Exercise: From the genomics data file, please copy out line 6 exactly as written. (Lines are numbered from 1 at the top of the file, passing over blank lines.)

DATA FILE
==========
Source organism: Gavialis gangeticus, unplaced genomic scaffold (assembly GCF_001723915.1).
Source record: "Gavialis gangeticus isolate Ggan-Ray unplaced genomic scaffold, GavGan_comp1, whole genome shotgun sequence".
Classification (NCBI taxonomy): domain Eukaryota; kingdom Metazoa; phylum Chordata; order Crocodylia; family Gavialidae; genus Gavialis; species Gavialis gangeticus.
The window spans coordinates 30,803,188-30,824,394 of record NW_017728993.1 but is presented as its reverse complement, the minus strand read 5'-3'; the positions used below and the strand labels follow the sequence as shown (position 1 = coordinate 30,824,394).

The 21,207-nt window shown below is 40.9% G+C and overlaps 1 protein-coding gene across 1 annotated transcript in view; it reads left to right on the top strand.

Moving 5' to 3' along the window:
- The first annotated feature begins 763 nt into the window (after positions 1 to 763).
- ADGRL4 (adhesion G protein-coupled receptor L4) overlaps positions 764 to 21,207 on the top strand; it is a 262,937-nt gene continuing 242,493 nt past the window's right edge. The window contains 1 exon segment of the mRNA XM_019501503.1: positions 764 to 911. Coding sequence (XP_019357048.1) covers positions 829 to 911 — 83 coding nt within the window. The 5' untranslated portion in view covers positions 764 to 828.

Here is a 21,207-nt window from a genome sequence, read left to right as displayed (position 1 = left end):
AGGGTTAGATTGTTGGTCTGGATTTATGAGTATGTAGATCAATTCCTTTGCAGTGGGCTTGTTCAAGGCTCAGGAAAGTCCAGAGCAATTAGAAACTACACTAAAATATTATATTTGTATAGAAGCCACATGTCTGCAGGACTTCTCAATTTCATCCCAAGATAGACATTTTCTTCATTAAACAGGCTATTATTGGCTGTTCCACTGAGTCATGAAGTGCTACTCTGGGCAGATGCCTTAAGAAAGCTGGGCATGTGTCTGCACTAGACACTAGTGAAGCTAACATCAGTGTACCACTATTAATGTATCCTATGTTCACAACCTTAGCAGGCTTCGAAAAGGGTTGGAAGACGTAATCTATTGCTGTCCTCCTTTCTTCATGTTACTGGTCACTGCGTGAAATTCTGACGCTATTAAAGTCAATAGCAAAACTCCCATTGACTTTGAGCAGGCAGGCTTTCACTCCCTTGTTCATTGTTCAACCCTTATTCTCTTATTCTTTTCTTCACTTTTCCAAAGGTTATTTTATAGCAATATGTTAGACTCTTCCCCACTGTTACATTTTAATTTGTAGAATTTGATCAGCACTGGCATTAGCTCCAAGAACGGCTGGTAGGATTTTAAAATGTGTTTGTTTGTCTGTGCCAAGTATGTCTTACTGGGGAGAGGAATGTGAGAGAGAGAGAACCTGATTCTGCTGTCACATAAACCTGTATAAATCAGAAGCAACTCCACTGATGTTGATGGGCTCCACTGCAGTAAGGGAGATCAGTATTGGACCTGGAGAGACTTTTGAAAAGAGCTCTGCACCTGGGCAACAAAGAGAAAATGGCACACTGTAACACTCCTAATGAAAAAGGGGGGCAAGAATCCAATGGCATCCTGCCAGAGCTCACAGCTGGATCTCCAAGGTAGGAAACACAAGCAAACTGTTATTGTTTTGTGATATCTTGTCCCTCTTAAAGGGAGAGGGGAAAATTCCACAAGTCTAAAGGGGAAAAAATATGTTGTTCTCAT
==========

Moving 5' to 3' along the window: